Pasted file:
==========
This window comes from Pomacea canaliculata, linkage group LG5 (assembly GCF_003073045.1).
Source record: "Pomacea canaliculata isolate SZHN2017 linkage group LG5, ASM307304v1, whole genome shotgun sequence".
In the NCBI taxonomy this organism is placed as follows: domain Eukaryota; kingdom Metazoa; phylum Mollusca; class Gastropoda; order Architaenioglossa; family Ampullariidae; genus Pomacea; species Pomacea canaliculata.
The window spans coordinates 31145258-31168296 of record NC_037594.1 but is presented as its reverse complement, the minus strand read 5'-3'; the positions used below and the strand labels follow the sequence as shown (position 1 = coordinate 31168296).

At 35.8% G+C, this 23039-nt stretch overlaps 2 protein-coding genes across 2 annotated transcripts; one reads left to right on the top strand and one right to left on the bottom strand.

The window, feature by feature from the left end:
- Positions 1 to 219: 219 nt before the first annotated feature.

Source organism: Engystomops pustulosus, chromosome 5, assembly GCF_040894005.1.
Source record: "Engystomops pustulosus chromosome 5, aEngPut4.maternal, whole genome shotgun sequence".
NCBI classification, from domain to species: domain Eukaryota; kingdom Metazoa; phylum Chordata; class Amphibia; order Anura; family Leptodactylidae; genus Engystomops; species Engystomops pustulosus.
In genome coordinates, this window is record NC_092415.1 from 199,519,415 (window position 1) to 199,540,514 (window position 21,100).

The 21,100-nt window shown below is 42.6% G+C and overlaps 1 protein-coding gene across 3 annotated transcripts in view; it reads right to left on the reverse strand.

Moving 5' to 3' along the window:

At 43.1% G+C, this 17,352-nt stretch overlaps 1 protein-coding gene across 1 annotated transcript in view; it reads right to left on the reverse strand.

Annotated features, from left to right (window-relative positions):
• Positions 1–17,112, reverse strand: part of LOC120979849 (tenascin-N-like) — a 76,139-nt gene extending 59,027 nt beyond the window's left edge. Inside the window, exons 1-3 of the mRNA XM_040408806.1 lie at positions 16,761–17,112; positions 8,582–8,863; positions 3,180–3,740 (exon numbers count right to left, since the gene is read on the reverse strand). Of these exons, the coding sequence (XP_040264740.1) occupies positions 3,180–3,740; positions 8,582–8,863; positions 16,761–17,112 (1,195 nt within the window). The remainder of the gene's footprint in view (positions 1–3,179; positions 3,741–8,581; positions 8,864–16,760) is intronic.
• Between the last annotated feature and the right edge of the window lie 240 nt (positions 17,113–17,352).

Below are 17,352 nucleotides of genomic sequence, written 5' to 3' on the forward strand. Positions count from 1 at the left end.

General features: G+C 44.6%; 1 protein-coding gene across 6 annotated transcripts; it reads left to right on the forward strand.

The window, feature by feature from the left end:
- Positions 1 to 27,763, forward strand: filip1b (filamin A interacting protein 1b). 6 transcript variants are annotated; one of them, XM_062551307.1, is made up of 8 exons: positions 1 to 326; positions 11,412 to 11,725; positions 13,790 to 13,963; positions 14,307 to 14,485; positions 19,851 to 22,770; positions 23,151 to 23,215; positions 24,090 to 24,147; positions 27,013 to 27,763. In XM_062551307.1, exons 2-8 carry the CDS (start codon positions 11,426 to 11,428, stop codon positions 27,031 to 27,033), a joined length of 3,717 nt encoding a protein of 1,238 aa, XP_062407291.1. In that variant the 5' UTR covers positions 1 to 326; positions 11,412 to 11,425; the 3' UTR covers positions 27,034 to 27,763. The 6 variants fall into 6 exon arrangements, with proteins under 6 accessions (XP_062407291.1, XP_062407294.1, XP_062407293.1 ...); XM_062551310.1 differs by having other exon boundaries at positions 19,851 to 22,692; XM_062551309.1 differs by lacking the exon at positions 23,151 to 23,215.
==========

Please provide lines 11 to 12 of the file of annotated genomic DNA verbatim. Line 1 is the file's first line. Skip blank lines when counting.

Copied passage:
In genome coordinates, this window is record NC_092415.1 from 199,519,415 (window position 1) to 199,540,514 (window position 21,100).

The 21,100-nt window shown below is 42.6% G+C and overlaps 1 protein-coding gene across 3 annotated transcripts in view; it reads right to left on the reverse strand.